Current Research

 

Denver, Megan, Justin T. Pickett, and Shawn D. Bushway. Criminal Records and Employment: A Survey of Experiences and Attitudes in the United States. (Online FirstJustice Quarterly)

  • Ban-the-Box (BTB) legislation, which bans employers from asking about criminal history records on the initial job application, is arguably the most prominent policy arising from the prisoner reentry movement. BTB policies assume: 1) most employers ask about criminal records, and 2) inquiries occur at the application stage. However, we lack reliable information about the validity of these assumptions or about public attitudes towards criminal background checks, which limits our understanding of the potential scope of this innovative policy. Using survey data from a national probability sample, we estimate that in the past year, over 31 million U.S. adults were asked about a criminal record on a job application. According to our survey, virtually all of the criminal record inquiries occurred at the application stage, highlighting the potential of BTB. However, we also found that the public is sharply divided on whether to prevent employers from asking on applications, as per BTB.

 

Denver, Megan, Justin T. Pickett, and Shawn D. Bushway. 2017. The Language of Stigmatization and the Mark of Violence: Experimental Evidence on the Social Construction and Use of Criminal Record Stigma. Criminology 55(3): 664-90.

  • Inspired in part by a 2016 U.S. Department of Justice (DOJ) policy that replaces crime-first terms like “offender” with person-first terms such as “person with a conviction,” this study examines the social construction and management of criminal record stigma. First, we test DOJ’s language policy with experimental data from a nationally representative sample of American adults. Next, we use a separate nationwide experiment to examine how the contextualization of criminal records influences social exclusion decisions. We find consistent evidence of a “mark of violence”: the public perceives that individuals with violent convictions are the most likely to commit future crimes, and is more supportive of excluding these individuals from employment. Furthermore, crime-first terms exacerbate perceived recidivism risk for individuals with violent convictions.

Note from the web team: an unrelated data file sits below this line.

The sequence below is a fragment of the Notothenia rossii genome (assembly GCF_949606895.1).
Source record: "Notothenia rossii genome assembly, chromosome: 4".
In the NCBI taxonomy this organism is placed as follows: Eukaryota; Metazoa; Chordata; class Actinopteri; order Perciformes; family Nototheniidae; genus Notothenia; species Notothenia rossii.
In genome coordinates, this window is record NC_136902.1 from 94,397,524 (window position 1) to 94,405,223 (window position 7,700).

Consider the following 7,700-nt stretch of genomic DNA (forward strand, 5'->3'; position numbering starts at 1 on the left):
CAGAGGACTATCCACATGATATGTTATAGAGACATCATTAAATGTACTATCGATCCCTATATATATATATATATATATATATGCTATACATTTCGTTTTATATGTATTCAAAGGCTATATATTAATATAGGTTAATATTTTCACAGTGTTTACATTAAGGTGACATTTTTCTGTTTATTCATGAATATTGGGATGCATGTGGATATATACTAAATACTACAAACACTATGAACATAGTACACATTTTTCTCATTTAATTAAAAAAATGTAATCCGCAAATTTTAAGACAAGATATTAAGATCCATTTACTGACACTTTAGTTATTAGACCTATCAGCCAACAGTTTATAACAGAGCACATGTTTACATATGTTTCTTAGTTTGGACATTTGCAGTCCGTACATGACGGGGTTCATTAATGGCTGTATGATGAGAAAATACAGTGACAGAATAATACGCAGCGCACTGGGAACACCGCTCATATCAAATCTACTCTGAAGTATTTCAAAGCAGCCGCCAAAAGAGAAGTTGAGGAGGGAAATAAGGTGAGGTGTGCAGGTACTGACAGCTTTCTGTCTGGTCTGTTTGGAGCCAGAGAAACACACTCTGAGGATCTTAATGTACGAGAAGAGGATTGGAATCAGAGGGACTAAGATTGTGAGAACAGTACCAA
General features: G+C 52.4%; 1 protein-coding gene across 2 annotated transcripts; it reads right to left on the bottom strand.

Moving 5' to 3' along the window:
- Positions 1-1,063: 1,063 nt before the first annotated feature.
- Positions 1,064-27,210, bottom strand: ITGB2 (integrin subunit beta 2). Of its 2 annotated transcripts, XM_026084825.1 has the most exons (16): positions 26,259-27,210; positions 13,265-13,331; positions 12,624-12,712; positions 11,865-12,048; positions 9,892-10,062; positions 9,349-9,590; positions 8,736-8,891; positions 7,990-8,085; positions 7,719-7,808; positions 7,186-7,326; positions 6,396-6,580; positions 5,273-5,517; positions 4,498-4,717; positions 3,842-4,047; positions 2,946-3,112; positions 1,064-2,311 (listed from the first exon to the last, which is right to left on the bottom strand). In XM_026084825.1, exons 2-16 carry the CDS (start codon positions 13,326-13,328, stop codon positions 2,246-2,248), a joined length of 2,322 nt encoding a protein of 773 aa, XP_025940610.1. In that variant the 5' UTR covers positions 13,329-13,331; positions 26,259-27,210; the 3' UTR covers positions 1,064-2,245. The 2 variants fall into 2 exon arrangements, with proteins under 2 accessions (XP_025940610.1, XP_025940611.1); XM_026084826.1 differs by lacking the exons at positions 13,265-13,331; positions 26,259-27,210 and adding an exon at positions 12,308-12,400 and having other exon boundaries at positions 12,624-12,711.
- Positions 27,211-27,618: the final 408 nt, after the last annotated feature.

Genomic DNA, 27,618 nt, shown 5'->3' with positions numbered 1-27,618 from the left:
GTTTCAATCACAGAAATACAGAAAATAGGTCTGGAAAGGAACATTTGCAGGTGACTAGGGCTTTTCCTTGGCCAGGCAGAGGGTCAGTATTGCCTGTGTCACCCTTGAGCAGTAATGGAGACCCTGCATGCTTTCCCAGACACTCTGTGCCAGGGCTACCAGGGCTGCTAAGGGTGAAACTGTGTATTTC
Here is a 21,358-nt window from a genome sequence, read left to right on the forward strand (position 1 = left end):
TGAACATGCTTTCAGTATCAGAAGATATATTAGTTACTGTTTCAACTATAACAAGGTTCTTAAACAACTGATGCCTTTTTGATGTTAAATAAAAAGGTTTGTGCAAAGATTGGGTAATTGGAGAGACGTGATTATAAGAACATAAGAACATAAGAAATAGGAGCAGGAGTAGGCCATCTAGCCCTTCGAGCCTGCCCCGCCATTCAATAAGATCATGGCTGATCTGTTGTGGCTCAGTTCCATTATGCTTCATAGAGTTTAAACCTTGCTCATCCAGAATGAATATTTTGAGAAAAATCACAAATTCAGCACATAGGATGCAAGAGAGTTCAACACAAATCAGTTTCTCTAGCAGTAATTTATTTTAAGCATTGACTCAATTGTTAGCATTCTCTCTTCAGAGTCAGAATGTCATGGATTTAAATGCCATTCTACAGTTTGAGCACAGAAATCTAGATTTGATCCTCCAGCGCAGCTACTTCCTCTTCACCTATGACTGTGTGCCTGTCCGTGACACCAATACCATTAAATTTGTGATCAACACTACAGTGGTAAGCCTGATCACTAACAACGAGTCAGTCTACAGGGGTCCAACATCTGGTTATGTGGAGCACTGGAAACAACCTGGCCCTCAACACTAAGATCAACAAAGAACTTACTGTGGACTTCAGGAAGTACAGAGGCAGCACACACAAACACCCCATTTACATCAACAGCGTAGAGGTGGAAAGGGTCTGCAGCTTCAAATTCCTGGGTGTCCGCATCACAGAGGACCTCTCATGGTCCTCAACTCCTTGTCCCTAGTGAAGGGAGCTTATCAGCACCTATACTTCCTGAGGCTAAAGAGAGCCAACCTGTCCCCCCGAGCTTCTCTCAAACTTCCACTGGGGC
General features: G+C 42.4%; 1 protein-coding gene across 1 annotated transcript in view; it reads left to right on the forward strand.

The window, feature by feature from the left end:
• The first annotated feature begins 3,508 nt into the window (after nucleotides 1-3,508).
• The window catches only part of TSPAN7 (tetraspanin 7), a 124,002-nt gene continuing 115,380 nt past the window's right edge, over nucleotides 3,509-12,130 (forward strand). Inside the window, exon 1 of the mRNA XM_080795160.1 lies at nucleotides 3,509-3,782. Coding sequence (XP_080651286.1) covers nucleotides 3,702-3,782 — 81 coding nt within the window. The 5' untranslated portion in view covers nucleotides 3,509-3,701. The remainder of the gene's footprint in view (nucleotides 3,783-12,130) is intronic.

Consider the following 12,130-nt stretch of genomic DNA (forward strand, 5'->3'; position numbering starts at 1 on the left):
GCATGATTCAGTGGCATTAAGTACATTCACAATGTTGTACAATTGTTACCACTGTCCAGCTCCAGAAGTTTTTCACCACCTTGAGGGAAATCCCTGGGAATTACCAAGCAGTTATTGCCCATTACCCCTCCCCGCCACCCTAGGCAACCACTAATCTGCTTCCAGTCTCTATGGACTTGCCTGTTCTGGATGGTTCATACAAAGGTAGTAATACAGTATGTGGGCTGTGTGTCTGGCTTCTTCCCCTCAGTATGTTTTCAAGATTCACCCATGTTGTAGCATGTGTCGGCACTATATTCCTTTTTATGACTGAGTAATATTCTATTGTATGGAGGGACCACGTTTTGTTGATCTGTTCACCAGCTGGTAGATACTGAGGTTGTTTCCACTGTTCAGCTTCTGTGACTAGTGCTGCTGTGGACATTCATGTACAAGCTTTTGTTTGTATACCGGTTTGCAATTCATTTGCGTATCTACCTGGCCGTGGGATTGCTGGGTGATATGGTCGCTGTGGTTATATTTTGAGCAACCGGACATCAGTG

Denver, Megan, Garima Siwach, and Shawn D. Bushway. 2017. A New Look at the Employment and Recidivism Relationship through the Lens of a Criminal Background Check. Criminology 55(1): 174-204.

  • We estimate the causal impact of passing a criminal background check (or being “cleared” to work) on subsequent arrests for individuals with criminal records who have been provisionally hired to work in nonlicensed, direct access healthcare jobs in New York State (N = 6,648). We find a 4.2 percentage point decrease in the likelihood of a subsequent arrest over 3 years. In addition, approximately 70% of the individuals in our sample are women, and we find that the main effect is driven by men.
  • In February 2017, I presented the results from this paper and our team’s related work to practitioners from 26 grantee states participating in the Centers for Medicare & Medicaid Services’ National Background Check Program.

 

Denver, Megan. 2017. Evaluating the Impact of “Old” Criminal Conviction Decision Guidelines on Subsequent Employment and Arrest OutcomesJournal of Research in Crime and Delinquency 54(3): 379–408.

  • In this study I test the impact of implementing a “10 years since last conviction guideline” as part of an employment criminal background check on subsequent employment and recidivism outcomes. The paper was awarded 3rd place in the American Society of Criminology’s 2016 Gene Carte student paper competition. I was excited to celebrate in New Orleans with the other Gene Carte recipients and fellow UAlbany students, Sean Roche, Dean Weld, and Eric Fowler!

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